While a culture of over-sharing sounds time-consuming, there are efficiencies that can be achieved to more than compensate for a little additional time reviewing and sharing and I’ll address this below. An advantage of over-sharing is to make all work visible to all the office, reducing the need for meetings whose sole purpose is to share. It also allows the necessary proximity for people to observe and learn both from the work and the culture. Staff can then work to their own timetables (within reason), more efficiently without disruption and at the times that’s most productive for them. Allowing for their input and reviews at suitable times for both the project and all staff.
Oversharing also reduces FOMO, which is a concern for some when working remotely. Instead, it engenders a culture of inclusion. In doing so it helps to build trust. Side-channels, while necessary for some things, should generally be discouraged if they’re done to consciously exclude.
It’s also worth embracing that the remote work environment is one that is entirely at your discretion to shape in the way that works for you and your office. For the purposes of this I’m going to ignore that you might be surrounded by children learning from home or partners unhappy that you’ve left the dirty dishes in the sink – in the long-term it’s likely this too will change. Introduce new time scheduling and management to your day.
With no-one able to swing by your desk with a question, or to discuss the band they saw last night, it’s possible to block out chunks of time for uninterrupted work. Carve out the most productive time in your day and work without distraction which means turn off your phone, email, notifications, and any other potential disruption. Set up auto-responders if necessary, indicating when you’ll be available and when you’ll respond. There’s very few things that are so urgent they can’t wait an hour, maybe two. It’s likely once you have been doing this for a month or two, everyone will have learnt your schedule and adjust to your time as apposed to the reverse.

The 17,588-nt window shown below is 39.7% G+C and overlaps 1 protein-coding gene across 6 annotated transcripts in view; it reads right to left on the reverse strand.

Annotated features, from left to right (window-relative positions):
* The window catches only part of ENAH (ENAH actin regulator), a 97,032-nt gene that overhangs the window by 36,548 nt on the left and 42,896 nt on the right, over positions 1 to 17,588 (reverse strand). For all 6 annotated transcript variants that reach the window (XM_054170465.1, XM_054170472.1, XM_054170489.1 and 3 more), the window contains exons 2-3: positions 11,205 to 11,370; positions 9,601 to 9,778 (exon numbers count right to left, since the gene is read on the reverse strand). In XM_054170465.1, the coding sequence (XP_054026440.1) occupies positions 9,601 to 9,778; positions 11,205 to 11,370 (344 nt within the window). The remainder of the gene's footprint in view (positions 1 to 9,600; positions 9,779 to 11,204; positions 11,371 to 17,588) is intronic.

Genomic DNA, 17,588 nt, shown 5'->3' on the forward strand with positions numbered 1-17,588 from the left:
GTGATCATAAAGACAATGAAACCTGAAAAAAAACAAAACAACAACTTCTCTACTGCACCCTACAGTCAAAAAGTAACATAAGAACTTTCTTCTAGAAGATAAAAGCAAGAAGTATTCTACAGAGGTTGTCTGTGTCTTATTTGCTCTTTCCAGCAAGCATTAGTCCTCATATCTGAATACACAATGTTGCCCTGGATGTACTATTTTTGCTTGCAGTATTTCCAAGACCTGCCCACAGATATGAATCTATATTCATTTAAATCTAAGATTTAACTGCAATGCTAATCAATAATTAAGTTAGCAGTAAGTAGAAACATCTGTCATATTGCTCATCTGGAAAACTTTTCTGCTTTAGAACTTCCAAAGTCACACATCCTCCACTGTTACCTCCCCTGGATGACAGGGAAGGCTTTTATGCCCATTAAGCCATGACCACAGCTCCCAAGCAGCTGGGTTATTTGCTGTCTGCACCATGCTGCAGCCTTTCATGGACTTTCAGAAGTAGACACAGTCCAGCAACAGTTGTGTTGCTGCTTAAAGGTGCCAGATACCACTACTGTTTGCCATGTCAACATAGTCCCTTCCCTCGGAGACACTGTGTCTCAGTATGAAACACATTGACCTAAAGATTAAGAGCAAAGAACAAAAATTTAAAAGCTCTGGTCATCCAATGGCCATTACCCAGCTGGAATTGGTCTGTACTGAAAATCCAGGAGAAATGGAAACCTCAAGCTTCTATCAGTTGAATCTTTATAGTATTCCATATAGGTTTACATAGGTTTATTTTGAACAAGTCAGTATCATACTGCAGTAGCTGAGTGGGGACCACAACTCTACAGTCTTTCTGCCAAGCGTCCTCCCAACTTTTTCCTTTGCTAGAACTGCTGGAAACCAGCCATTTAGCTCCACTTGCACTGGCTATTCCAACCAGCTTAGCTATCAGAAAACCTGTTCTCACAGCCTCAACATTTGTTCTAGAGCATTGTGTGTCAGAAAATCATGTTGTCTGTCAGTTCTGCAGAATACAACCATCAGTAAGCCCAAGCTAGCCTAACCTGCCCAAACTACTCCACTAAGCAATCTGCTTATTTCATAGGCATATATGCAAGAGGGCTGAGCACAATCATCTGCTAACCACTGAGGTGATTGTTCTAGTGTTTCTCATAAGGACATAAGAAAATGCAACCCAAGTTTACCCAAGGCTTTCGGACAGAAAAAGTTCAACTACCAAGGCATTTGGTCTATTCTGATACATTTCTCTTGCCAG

For those times in the day when you’re less productive, such as perhaps the post-lunch malaise as you digest, set them aside for replying to emails, phone calls or the mindless tasks that can’t be avoided. There’s many many potential ways for being more productive, and that’s not the focus, it suffices to say that it’s an important consideration and an advantage of remote working.
One area of the architectural office that is often considered deficient remotely, is team brainstorming design around a table with rolls of butter paper and a fat drawing implements. It’s productive and time efficient. Software doesn’t yet cater to the equivalent remote experience and conceivably other ways of doing it are less efficient. We can if… we think about this part of the design process differently. So the trick is once again to try things. You could try, for example, short design sprints. 10-15 minutes each to go away and work on the part of the design you were discussing, followed by 10-15 minutes as everyone cones back together to discuss. It will likely necessitate working both in parallel and together.
Experimenting is the key to working out what works best and it might require different processes for different teams. Be flexible, observant, and ask questions. What’s working? What’s not? What could be done better? What else could we try? Then respond to those answers.
Be willing to accept it will take time. If you’re willing to try and fail, iterate until you find something that works better, I’m willing to bet you’ll begin to consider the hybrid office and remote work model of practice as the only way to work.
Photo by Maria Orlova on Pexels [edited]